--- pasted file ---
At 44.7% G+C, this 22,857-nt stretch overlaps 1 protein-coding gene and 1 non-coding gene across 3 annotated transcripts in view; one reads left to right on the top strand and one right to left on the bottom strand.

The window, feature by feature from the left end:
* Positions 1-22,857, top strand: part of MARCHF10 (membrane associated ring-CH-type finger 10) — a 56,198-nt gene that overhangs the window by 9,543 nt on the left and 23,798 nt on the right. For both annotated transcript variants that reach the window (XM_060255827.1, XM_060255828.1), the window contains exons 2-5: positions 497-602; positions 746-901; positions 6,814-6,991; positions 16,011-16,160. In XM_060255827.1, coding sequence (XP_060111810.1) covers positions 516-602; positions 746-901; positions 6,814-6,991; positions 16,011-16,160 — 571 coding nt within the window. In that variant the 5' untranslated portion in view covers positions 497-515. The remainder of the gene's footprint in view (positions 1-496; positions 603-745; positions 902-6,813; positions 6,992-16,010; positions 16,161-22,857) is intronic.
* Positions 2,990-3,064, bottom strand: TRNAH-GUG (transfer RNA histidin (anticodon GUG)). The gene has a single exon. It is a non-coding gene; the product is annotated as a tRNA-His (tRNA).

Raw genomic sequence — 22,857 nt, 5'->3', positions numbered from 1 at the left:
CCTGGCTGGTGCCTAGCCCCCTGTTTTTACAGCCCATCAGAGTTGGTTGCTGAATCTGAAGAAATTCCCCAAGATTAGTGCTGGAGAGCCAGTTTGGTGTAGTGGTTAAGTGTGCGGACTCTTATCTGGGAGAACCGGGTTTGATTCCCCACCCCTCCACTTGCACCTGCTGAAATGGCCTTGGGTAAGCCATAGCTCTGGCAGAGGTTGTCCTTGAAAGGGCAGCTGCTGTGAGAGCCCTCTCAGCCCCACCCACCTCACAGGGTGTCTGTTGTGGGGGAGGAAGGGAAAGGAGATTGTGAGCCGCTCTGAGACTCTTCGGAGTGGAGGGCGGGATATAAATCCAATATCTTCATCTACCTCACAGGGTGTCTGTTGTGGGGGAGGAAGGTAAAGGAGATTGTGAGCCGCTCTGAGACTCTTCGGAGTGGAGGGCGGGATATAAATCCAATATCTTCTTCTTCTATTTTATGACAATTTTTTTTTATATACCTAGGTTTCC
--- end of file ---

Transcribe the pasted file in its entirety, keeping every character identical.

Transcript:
At 44.7% G+C, this 22,857-nt stretch overlaps 1 protein-coding gene and 1 non-coding gene across 3 annotated transcripts in view; one reads left to right on the top strand and one right to left on the bottom strand.

The window, feature by feature from the left end:
* Positions 1-22,857, top strand: part of MARCHF10 (membrane associated ring-CH-type finger 10) — a 56,198-nt gene that overhangs the window by 9,543 nt on the left and 23,798 nt on the right. For both annotated transcript variants that reach the window (XM_060255827.1, XM_060255828.1), the window contains exons 2-5: positions 497-602; positions 746-901; positions 6,814-6,991; positions 16,011-16,160. In XM_060255827.1, coding sequence (XP_060111810.1) covers positions 516-602; positions 746-901; positions 6,814-6,991; positions 16,011-16,160 — 571 coding nt within the window. In that variant the 5' untranslated portion in view covers positions 497-515. The remainder of the gene's footprint in view (positions 1-496; positions 603-745; positions 902-6,813; positions 6,992-16,010; positions 16,161-22,857) is intronic.
* Positions 2,990-3,064, bottom strand: TRNAH-GUG (transfer RNA histidin (anticodon GUG)). The gene has a single exon. It is a non-coding gene; the product is annotated as a tRNA-His (tRNA).

Raw genomic sequence — 22,857 nt, 5'->3', positions numbered from 1 at the left:
CCTGGCTGGTGCCTAGCCCCCTGTTTTTACAGCCCATCAGAGTTGGTTGCTGAATCTGAAGAAATTCCCCAAGATTAGTGCTGGAGAGCCAGTTTGGTGTAGTGGTTAAGTGTGCGGACTCTTATCTGGGAGAACCGGGTTTGATTCCCCACCCCTCCACTTGCACCTGCTGAAATGGCCTTGGGTAAGCCATAGCTCTGGCAGAGGTTGTCCTTGAAAGGGCAGCTGCTGTGAGAGCCCTCTCAGCCCCACCCACCTCACAGGGTGTCTGTTGTGGGGGAGGAAGGGAAAGGAGATTGTGAGCCGCTCTGAGACTCTTCGGAGTGGAGGGCGGGATATAAATCCAATATCTTCATCTACCTCACAGGGTGTCTGTTGTGGGGGAGGAAGGTAAAGGAGATTGTGAGCCGCTCTGAGACTCTTCGGAGTGGAGGGCGGGATATAAATCCAATATCTTCTTCTTCTATTTTATGACAATTTTTTTTTATATACCTAGGTTTCC